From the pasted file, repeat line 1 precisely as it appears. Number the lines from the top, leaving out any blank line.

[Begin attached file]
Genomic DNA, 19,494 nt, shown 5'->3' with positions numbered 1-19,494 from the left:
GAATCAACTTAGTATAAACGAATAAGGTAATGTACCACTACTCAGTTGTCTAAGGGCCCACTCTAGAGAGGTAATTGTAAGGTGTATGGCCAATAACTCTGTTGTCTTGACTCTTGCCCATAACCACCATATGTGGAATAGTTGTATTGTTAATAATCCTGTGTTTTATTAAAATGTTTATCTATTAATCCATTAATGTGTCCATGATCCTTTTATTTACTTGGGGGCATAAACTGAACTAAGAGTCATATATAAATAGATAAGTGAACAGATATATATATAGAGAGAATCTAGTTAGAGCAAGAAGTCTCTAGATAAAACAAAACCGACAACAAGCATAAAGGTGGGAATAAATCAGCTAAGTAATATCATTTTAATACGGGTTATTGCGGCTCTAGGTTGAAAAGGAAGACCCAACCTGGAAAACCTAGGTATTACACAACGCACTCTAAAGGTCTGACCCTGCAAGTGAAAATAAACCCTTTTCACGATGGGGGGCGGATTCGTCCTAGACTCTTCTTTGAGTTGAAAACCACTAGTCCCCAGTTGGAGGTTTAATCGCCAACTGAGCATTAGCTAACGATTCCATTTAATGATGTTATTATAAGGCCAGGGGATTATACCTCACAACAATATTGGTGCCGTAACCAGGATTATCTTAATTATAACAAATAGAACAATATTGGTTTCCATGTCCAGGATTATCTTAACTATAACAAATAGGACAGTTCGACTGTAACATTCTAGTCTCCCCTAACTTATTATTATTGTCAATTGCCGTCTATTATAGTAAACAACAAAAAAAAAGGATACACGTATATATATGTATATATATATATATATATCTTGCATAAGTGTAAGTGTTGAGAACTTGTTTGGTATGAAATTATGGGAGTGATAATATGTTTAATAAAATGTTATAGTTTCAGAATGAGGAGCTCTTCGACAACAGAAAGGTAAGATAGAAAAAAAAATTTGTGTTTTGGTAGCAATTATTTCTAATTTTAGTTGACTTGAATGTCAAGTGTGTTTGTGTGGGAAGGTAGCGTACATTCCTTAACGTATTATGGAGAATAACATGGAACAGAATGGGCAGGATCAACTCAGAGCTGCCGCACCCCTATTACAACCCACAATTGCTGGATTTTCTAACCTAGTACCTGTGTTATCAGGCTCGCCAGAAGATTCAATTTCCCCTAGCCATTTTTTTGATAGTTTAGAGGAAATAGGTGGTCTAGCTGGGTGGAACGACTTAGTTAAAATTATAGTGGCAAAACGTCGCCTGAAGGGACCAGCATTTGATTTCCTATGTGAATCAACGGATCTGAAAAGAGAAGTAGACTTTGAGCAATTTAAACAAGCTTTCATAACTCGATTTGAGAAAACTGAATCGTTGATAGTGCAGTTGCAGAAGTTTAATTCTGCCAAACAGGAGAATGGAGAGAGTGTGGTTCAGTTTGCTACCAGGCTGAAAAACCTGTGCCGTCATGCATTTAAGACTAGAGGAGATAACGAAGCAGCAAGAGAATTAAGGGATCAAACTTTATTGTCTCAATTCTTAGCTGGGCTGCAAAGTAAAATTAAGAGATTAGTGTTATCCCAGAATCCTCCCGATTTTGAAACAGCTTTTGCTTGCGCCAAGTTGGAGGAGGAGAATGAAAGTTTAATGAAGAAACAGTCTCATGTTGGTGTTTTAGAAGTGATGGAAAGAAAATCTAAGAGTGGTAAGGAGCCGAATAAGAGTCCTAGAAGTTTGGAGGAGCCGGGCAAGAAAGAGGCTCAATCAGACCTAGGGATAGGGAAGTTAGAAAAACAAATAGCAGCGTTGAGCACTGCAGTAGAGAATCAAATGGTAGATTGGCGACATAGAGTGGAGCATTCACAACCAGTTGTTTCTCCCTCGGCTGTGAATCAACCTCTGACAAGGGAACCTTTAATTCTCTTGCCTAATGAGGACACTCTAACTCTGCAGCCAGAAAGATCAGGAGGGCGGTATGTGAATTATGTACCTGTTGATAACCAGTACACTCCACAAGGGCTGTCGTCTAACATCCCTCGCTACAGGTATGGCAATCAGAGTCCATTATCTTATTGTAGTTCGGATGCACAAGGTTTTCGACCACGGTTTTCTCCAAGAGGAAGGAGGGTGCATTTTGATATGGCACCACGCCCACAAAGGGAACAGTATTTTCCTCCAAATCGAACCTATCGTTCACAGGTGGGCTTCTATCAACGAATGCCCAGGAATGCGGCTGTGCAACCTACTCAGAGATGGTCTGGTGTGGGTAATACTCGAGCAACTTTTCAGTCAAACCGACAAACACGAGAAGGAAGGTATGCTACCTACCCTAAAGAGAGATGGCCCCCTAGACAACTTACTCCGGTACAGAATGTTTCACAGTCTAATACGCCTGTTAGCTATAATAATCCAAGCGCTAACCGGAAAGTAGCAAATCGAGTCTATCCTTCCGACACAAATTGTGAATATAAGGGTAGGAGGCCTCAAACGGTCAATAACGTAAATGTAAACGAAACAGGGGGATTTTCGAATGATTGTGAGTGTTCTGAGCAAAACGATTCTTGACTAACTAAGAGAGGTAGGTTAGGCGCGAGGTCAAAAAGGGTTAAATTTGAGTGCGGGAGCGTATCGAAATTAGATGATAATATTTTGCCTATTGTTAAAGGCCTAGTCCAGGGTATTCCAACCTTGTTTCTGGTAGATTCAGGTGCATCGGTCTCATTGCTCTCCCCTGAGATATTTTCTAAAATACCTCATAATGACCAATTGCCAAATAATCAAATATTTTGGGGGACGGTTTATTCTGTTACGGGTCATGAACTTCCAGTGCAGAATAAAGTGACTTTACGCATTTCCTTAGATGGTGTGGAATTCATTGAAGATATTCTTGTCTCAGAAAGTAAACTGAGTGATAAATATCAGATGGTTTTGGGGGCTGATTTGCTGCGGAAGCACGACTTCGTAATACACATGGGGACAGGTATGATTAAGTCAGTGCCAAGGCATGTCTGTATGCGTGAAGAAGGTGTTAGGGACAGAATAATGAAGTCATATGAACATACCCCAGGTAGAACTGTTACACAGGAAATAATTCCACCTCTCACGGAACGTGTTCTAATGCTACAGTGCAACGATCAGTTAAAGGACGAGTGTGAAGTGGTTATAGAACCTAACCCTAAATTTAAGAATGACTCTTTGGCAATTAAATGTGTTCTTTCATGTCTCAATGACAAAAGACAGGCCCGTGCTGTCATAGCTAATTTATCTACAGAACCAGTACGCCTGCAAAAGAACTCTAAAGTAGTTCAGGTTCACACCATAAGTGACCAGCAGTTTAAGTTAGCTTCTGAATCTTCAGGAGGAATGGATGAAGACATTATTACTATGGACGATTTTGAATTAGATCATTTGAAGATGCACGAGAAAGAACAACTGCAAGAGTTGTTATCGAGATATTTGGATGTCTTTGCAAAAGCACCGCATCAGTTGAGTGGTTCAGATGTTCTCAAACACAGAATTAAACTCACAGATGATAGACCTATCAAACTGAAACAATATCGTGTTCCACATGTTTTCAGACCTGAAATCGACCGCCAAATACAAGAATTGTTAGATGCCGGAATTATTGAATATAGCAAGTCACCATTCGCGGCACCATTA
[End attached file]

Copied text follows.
Genomic DNA, 19,494 nt, shown 5'->3' with positions numbered 1-19,494 from the left: